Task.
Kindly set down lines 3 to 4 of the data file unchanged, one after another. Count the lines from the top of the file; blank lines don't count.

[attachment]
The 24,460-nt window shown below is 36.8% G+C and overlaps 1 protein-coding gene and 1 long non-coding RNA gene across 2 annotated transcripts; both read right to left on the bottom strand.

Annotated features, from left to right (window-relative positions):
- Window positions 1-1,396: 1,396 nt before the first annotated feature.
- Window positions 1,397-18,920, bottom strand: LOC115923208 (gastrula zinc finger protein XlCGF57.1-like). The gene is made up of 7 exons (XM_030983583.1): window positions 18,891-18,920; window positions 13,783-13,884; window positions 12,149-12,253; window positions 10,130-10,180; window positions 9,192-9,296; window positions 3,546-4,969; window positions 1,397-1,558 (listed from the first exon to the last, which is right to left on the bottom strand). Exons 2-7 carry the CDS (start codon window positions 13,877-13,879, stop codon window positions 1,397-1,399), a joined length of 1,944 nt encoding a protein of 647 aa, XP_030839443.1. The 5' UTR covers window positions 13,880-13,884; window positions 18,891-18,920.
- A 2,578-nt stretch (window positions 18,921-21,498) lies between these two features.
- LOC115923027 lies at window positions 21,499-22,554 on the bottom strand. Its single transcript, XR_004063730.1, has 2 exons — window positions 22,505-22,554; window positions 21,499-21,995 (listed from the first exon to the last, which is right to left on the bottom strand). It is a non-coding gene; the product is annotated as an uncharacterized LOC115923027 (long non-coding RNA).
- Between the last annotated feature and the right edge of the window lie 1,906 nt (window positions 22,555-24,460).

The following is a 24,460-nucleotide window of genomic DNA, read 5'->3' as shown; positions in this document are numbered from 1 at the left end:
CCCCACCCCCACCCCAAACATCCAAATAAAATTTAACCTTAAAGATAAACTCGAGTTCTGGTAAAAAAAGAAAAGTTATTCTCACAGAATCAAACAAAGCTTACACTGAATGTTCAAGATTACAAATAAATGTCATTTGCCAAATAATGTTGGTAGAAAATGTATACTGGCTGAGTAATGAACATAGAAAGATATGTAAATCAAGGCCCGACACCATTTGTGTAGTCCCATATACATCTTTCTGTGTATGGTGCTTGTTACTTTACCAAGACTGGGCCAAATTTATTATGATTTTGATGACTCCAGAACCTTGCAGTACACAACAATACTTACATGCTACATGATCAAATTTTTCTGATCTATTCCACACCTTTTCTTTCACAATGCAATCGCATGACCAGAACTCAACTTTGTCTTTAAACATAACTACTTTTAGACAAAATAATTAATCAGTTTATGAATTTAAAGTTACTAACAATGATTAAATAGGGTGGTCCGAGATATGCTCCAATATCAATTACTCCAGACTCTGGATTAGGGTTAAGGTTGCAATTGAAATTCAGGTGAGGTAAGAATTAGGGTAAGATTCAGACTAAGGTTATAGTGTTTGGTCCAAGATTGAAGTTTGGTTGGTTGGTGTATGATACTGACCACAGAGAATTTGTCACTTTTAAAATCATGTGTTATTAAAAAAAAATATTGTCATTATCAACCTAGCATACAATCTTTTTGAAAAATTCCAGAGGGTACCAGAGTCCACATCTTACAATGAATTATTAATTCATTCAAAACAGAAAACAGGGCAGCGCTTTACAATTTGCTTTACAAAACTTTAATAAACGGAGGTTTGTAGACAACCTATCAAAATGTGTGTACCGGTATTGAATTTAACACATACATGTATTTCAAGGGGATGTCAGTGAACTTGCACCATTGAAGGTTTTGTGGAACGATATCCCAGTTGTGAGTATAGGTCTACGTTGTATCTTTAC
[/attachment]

- Window positions 1-1,396: 1,396 nt before the first annotated feature.
- Window positions 1,397-18,920, bottom strand: LOC115923208 (gastrula zinc finger protein XlCGF57.1-like). The gene is made up of 7 exons (XM_030983583.1): window positions 18,891-18,920; window positions 13,783-13,884; window positions 12,149-12,253; window positions 10,130-10,180; window positions 9,192-9,296; window positions 3,546-4,969; window positions 1,397-1,558 (listed from the first exon to the last, which is right to left on the bottom strand). Exons 2-7 carry the CDS (start codon window positions 13,877-13,879, stop codon window positions 1,397-1,399), a joined length of 1,944 nt encoding a protein of 647 aa, XP_030839443.1. The 5' UTR covers window positions 13,880-13,884; window positions 18,891-18,920.